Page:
Amazing Hummingbirds: Dancing in the Air

Are you wondering how a hummingbird flies? The flight skills of these tiny birds put our airplanes and helicopters to shame. By Steven Spence Dancing in the Air A hummingbird puts fixed-wing aircraft and helicopters to shame. Not only can it hover, it can also fly forward, backwards, sideways, and even upside down! During a ...
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A female great spotted woodpecker, photographed in Germany, April 2015

Drumming with the Great Spotted Woodpecker

By Steven Spence Drumroll, Please! May is family time for the great spotted woodpecker. Woodpecker pairs will have begun their courtship at the end of winter, a ritual that involves the male drumming his beak against hollow wood 10 to 20 times in just 2 seconds. This serves to mark his territory and alert a ...
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Learning to Catch and Throw

Biologist Explains How We Learn to Catch

Would you like to know how our brains process the information we need to catch or throw? A scientist explains how we learn to catch. By Kate Stone If you’ve ever played baseball or football and fumbled a catch, then wondered why, you are in the right place. A biologist has come up with a ...
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Declining bee populations: A honeybee drinking nectar, its reward for pollinating the flower

Declining Bee Populations Revisited

Are we headed toward a future with no bees? Declining Bee Populations Revisited covers what we know about bee hive collapse and recovery. By Steven Spence Given mounting evidence of rapidly declining bee populations, what would be the impact if there were no more bees? As we have seen, there are many other pollinators, including ...
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Male and female European green woodpeckers (Steven Spence)

Yaffle: Meet the European Green Woodpecker

By Steven Spence “Yaffle” was one of the English folk names given to the European green woodpecker (German Grünspecht; Latin Picus viridis) due to its distinctive, laughing call. The European green woodpecker spends most of its time foraging on the ground instead of pecking holes in trees as most other woodpecker species do. The bird ...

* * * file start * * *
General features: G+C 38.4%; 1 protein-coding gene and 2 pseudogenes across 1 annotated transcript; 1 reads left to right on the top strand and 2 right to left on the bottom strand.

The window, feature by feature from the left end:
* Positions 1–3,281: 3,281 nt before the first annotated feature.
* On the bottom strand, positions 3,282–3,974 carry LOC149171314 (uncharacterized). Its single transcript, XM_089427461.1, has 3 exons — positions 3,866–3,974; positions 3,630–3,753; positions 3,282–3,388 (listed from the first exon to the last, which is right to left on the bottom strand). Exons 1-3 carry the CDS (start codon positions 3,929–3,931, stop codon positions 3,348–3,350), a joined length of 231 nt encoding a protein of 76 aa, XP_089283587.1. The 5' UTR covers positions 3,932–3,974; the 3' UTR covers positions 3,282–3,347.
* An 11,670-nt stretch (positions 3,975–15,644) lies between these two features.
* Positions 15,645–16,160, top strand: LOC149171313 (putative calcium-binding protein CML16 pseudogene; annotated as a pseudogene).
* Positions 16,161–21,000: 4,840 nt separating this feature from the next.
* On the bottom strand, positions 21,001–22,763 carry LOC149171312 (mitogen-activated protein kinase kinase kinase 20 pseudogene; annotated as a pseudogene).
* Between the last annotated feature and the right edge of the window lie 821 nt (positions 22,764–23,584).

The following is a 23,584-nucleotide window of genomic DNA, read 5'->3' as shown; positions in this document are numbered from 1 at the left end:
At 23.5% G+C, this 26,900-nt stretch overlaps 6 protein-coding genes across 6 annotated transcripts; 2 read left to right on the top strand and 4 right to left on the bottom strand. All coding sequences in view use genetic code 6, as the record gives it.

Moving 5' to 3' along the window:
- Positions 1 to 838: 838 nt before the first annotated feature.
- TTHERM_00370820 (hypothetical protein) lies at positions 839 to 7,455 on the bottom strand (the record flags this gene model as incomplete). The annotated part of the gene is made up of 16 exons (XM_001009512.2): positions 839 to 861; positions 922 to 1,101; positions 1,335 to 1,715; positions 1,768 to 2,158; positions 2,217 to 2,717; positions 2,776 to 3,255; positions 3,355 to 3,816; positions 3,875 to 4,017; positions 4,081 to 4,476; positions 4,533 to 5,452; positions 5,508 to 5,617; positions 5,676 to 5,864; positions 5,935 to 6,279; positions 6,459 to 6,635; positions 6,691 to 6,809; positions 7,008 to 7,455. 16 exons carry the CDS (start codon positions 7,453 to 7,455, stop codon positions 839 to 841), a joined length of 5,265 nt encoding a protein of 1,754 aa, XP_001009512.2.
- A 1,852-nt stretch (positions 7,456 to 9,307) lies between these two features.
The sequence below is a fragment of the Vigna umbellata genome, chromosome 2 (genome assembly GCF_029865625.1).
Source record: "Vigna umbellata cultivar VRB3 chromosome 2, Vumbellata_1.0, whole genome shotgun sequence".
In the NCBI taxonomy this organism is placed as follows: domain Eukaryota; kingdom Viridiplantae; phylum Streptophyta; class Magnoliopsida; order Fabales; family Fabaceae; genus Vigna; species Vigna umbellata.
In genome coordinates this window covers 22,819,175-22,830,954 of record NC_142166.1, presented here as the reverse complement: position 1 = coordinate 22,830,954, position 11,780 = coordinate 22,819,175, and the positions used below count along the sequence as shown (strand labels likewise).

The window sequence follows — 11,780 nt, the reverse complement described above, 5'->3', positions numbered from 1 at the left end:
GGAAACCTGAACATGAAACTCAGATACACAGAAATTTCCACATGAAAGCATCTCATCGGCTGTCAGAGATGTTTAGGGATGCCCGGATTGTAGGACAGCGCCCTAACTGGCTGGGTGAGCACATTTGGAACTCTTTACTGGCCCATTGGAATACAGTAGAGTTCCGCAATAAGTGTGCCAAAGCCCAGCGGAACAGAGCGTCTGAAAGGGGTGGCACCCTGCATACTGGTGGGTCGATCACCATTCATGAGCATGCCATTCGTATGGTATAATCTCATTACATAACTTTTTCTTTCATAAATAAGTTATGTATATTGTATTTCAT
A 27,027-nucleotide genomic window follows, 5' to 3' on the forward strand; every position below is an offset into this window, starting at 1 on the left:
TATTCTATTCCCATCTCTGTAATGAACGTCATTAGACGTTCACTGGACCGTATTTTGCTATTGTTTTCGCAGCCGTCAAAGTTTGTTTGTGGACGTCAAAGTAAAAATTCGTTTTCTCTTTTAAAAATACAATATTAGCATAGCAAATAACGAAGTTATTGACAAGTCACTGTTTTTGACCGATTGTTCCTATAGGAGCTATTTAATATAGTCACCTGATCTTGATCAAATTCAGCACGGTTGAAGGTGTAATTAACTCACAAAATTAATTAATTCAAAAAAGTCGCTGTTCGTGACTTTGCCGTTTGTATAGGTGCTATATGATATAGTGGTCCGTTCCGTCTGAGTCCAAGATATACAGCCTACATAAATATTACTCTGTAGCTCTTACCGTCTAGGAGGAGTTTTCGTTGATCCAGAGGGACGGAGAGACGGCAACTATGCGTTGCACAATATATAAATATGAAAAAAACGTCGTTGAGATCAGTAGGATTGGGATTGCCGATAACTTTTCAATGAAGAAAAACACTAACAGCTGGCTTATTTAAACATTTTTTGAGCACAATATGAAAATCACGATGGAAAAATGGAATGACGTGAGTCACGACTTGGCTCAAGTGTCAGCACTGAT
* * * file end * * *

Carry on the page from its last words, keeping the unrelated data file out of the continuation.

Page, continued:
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Red Kite (Steven Spence)

Wild Red Kite: Red and Deadly

Photography and Text by Steven Spence This is a wild red kite (German: Roter Milan; Latin Milvus milvus ), which lives mainly in Germany, Poland, France and Spain, but is seen in other parts of Europe. Black kites (German: Schwarzer Milan; Milvus migrans) are more widespread and more often encountered. Red Kite Population and Range ...
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Partial Solar Eclipse March 2015 (Steven Spence)

Solar Eclipse from Stuttgart, Germany

On March 20, 2015, people across Europe, northern and eastern Asia, and northern and western Africa were treated to the best view of a partial solar eclipse. Steven Spence, a member of EH Science’s Contributors Community, was fortunate to witness this special celestial event, and today he shares with us his experience of photographing it ...
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Winter bee (Steven Spence)

Winter Bees, First Visitors

This photo of a winter bee collecting pollen, called “First Visitors,” is the work of Germany-based photographer Steven Spence. Here is what he has to say about the photo: Friday, I had my first visit from a bee this year. Right now all that is in blossom around my place are crocuses, but that seems ...